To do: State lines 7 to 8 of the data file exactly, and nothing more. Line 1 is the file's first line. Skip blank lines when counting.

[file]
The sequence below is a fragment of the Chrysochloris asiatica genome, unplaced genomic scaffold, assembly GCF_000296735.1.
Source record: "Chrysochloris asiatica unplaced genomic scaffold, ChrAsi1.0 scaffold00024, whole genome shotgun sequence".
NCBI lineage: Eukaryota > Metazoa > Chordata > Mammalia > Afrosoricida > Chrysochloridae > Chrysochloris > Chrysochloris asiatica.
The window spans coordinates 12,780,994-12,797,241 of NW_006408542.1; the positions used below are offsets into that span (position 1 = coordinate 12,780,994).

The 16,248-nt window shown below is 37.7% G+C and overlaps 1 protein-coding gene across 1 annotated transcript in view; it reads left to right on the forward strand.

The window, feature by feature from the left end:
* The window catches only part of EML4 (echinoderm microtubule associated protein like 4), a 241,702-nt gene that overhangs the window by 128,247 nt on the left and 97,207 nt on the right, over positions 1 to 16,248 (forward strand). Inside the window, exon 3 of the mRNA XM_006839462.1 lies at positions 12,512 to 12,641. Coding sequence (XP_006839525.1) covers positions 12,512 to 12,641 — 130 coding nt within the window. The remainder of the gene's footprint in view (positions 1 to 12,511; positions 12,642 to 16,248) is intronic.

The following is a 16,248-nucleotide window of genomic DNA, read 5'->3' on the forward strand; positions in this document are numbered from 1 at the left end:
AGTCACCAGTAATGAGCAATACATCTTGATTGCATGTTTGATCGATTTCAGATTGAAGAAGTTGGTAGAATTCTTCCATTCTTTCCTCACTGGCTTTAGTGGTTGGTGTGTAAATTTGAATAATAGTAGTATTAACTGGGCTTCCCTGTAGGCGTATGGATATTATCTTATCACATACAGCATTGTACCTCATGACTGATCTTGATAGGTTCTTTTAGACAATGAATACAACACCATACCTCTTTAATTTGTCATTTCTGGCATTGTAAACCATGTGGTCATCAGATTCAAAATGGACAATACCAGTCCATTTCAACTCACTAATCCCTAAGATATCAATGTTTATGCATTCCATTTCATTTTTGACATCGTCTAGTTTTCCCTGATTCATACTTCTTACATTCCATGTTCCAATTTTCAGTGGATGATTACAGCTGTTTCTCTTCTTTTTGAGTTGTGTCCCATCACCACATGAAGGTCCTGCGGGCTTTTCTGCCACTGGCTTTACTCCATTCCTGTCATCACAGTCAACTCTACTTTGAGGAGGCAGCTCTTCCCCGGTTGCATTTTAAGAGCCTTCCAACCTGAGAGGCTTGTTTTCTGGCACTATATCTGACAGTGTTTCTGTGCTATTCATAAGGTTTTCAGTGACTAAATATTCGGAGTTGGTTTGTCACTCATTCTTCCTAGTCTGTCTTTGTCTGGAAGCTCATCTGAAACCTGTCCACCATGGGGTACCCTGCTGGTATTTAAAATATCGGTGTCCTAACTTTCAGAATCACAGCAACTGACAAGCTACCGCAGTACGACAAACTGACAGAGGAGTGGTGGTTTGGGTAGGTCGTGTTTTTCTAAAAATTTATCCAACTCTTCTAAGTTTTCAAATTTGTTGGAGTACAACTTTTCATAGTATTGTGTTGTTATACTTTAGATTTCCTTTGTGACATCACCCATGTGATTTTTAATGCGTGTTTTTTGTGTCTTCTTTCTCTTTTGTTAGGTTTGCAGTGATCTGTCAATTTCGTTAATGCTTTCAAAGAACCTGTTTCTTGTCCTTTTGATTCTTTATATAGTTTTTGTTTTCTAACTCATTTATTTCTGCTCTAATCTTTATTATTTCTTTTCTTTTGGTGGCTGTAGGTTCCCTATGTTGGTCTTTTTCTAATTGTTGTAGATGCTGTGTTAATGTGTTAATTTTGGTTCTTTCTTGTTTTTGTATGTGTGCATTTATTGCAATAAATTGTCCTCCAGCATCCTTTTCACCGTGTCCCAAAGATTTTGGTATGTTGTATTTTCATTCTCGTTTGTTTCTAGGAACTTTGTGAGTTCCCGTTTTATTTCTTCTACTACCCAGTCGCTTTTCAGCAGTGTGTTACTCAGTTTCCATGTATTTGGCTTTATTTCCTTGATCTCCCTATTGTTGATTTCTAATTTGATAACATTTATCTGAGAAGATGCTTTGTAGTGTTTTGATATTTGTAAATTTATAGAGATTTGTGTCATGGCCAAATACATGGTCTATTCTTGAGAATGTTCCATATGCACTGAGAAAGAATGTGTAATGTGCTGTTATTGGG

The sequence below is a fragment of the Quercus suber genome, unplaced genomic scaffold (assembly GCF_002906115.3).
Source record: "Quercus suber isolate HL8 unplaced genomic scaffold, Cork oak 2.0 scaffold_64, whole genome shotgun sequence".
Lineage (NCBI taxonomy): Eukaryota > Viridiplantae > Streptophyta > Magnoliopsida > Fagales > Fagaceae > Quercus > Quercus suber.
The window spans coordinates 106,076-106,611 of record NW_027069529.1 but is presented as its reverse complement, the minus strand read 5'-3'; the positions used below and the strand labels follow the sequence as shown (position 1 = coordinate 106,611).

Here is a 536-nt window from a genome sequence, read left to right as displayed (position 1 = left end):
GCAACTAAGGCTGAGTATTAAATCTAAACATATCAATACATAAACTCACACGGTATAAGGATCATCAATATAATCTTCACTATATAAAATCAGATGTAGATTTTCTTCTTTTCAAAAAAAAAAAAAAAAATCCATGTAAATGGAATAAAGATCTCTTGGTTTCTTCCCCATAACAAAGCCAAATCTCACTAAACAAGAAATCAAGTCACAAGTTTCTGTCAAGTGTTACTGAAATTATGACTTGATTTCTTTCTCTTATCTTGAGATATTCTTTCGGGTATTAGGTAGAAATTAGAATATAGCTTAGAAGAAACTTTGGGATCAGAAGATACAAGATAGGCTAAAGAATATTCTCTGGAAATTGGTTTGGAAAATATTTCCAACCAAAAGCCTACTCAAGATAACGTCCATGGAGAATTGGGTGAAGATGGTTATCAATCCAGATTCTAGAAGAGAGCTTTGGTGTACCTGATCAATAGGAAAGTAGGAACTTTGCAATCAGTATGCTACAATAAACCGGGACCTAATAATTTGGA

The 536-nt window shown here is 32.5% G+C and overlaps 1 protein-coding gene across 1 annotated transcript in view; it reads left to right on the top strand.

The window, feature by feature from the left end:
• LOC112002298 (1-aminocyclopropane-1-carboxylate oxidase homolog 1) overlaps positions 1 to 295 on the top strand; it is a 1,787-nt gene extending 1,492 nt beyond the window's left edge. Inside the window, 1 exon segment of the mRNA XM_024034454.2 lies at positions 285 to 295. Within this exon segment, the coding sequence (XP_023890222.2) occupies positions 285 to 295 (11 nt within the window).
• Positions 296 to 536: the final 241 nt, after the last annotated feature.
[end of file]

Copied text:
* The window catches only part of EML4 (echinoderm microtubule associated protein like 4), a 241,702-nt gene that overhangs the window by 128,247 nt on the left and 97,207 nt on the right, over positions 1 to 16,248 (forward strand). Inside the window, exon 3 of the mRNA XM_006839462.1 lies at positions 12,512 to 12,641. Coding sequence (XP_006839525.1) covers positions 12,512 to 12,641 — 130 coding nt within the window. The remainder of the gene's footprint in view (positions 1 to 12,511; positions 12,642 to 16,248) is intronic.

The following is a 16,248-nucleotide window of genomic DNA, read 5'->3' on the forward strand; positions in this document are numbered from 1 at the left end: